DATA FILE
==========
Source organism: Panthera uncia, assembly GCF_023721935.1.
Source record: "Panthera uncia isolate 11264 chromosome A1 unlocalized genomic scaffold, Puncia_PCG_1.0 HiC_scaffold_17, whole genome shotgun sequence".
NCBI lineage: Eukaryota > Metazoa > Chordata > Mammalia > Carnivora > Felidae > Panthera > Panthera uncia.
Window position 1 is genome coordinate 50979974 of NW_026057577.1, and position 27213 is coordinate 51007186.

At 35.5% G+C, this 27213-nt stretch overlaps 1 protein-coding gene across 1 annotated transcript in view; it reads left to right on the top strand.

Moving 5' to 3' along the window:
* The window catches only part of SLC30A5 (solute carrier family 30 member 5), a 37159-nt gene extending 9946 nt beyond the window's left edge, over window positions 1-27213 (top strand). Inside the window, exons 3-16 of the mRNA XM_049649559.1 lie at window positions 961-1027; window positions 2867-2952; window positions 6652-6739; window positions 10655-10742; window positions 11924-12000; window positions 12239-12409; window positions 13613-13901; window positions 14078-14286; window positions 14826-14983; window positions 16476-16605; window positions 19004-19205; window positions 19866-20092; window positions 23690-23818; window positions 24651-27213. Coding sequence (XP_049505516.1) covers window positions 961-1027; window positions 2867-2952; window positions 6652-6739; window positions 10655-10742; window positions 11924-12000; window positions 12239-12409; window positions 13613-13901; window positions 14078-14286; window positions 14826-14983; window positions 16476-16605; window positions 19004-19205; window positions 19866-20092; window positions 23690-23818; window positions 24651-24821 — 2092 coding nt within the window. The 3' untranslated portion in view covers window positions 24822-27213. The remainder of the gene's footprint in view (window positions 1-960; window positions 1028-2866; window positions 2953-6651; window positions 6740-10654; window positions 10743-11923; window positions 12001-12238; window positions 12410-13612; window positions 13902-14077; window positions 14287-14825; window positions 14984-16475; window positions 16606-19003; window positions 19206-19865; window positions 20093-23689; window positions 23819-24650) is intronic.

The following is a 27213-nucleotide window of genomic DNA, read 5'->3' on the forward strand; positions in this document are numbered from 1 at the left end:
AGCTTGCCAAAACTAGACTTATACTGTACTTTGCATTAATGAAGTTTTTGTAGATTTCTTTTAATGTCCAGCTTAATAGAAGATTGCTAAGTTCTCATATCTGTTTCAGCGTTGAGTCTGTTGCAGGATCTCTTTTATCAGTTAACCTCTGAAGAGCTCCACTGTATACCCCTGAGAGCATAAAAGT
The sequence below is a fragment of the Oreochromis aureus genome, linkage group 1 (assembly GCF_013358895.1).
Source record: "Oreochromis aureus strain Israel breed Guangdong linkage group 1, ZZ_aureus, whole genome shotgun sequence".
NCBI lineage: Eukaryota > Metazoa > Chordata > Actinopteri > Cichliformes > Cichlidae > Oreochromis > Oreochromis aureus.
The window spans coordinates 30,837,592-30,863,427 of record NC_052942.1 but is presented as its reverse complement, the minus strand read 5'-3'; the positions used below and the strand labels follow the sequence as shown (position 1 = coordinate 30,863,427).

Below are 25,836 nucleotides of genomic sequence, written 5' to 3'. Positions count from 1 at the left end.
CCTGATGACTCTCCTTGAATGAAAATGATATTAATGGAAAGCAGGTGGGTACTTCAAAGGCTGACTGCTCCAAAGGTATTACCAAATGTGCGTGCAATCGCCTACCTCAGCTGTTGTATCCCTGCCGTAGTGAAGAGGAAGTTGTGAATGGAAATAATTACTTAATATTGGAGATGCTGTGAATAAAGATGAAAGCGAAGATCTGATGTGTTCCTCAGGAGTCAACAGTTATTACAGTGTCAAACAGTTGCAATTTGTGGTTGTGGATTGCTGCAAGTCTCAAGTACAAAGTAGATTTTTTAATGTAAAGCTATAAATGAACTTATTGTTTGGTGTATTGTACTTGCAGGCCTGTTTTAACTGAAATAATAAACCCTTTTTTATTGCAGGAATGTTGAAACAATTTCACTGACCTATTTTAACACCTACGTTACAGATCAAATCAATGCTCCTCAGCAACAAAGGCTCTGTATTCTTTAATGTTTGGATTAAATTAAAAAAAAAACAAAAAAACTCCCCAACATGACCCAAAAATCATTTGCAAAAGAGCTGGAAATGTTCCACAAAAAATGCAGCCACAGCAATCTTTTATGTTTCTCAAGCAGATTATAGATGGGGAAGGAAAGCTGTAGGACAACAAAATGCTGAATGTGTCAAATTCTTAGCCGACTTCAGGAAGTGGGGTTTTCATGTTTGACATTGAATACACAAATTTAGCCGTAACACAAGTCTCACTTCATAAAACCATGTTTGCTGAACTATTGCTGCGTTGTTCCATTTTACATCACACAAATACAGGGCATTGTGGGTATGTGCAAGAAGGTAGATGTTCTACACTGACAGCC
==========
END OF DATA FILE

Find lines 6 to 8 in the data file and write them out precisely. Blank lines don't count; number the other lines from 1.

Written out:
Moving 5' to 3' along the window:
* The window catches only part of SLC30A5 (solute carrier family 30 member 5), a 37159-nt gene extending 9946 nt beyond the window's left edge, over window positions 1-27213 (top strand). Inside the window, exons 3-16 of the mRNA XM_049649559.1 lie at window positions 961-1027; window positions 2867-2952; window positions 6652-6739; window positions 10655-10742; window positions 11924-12000; window positions 12239-12409; window positions 13613-13901; window positions 14078-14286; window positions 14826-14983; window positions 16476-16605; window positions 19004-19205; window positions 19866-20092; window positions 23690-23818; window positions 24651-27213. Coding sequence (XP_049505516.1) covers window positions 961-1027; window positions 2867-2952; window positions 6652-6739; window positions 10655-10742; window positions 11924-12000; window positions 12239-12409; window positions 13613-13901; window positions 14078-14286; window positions 14826-14983; window positions 16476-16605; window positions 19004-19205; window positions 19866-20092; window positions 23690-23818; window positions 24651-24821 — 2092 coding nt within the window. The 3' untranslated portion in view covers window positions 24822-27213. The remainder of the gene's footprint in view (window positions 1-960; window positions 1028-2866; window positions 2953-6651; window positions 6740-10654; window positions 10743-11923; window positions 12001-12238; window positions 12410-13612; window positions 13902-14077; window positions 14287-14825; window positions 14984-16475; window positions 16606-19003; window positions 19206-19865; window positions 20093-23689; window positions 23819-24650) is intronic.

The following is a 27213-nucleotide window of genomic DNA, read 5'->3' on the forward strand; positions in this document are numbered from 1 at the left end: